Tax Consequences

The SMSF investment strategy will also need to address the expected tax implications of holding and realising the investments of the Fund. For example, how the income, interest and distributions will be taxed; the capital gains tax consequences upon sale, as well as any other applicable taxes and general tax on super earnings.

Read more: SMSF Tax Rate

Investment Costs

The investment strategy will need to address the costs associated with the SMSF’s investments and how these costs might be met.

Other Relevant Matters

Included within the SMSF investment strategy should be any other matters that you, in your capacity as trustee, determine to be relevant to the SMSFs portfolio of assets and overall investment strategy.

Sample SMSF Investment Strategy

A sample SMSF Investment Strategy should cover all of the SIS Act requirements for formulating, regularly reviewing and giving effect to an investment strategy.

The information below is not a comprehensive or exhaustive guide to creating an SMSF Investment Strategy. It is merely intended as a template of what could be included but may omit other requirements to be included in an Investment Strategy, based on the particular circumstances of your Fund.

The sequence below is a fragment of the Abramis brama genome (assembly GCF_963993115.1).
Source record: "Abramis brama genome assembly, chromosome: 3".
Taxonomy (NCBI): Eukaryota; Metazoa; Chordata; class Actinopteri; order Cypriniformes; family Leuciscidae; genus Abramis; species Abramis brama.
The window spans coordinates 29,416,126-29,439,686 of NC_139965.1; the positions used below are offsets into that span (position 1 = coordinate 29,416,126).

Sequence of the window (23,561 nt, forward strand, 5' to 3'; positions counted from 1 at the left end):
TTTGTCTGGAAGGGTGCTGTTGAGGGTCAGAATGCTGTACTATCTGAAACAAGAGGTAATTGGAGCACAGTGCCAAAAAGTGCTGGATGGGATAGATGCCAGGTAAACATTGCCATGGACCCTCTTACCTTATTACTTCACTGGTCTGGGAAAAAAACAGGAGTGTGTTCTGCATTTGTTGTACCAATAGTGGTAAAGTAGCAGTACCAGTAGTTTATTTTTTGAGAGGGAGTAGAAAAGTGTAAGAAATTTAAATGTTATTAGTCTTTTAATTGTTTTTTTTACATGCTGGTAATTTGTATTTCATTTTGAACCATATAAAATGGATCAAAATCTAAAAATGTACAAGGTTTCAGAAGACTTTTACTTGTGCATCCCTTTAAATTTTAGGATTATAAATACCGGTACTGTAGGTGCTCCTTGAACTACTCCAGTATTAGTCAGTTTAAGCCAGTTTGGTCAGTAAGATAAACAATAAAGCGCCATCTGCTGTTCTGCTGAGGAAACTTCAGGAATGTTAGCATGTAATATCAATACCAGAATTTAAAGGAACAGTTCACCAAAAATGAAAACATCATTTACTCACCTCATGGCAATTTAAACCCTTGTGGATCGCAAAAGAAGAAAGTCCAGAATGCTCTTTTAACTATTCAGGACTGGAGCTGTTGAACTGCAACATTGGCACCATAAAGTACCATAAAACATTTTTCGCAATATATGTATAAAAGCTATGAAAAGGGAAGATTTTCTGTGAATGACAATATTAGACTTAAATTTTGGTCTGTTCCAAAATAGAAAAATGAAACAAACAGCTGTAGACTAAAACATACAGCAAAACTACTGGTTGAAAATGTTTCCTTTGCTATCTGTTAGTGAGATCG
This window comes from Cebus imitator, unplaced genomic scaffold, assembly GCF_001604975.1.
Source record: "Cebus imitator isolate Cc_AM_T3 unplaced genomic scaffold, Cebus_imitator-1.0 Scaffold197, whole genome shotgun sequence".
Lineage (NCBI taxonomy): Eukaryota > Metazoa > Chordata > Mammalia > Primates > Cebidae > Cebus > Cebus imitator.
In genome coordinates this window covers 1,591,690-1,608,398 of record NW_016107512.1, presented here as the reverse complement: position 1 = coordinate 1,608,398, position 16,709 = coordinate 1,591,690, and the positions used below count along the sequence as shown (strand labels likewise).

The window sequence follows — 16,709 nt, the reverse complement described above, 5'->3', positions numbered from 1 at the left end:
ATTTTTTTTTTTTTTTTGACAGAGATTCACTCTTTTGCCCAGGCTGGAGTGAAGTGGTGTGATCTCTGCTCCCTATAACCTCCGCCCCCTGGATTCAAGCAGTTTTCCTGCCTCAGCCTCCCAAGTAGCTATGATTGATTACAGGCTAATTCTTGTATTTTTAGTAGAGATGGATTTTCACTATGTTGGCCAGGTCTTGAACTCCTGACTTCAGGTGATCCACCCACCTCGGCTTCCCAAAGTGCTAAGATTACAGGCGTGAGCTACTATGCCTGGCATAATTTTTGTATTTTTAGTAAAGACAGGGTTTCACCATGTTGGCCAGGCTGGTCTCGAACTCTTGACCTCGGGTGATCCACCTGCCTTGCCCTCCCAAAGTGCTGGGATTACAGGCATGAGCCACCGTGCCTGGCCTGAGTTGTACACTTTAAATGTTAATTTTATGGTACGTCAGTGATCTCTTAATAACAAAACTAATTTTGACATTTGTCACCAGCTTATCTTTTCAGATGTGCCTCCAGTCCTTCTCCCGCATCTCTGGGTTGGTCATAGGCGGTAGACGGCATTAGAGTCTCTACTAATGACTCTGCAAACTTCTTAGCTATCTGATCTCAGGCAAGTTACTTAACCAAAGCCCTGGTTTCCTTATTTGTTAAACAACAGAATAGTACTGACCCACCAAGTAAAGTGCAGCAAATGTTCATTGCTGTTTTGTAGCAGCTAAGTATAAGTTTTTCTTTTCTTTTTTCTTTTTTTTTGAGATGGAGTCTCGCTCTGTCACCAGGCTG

There is no set structure for a SMSF Investment Strategy template, provided it covers the information above.

Page 1: Title Page

Name of the SMSF, title of the document, date.

E.g. Investment Strategy for the SuperGuy Superannuation Fund. 1 July 2023.

Page 2: Risks Involved

Transactional risks, management risks, volatility, gearing/borrowing, liquidity, asset-specific risks, etc.

Page 3: Composition of the SMSF Investments

Include allocation to each type of investment and/or asset class compared to what the ideal allocation should look like.

Maybe use a table to show actual allocation vs target allocation as well as any variance, as shown below.

Asset ClassActual AllocationTarget AllocationVariance
Australian Shares35%40%-5%
Commercial Property55%50%5%

Related: Can I Invest My Superannuation In Shares?

Followed by something along the lines of: as trustees, we expect the allocation to each investment or class of investment to fluctuate on a regular basis, due to the nature of the portfolio. Therefore, we accept a variance of up to 20% of the Target Allocation as acceptable.

This section should also include discussions on diversification or lack thereof. For example, having a 60% allocation to one illiquid asset such as a commercial property would be considered a lack of diversification, as it usually cannot be sold within a timely manner and, if it is sold, the whole asset needs to be sold (i.e. part of the property cannot be sold).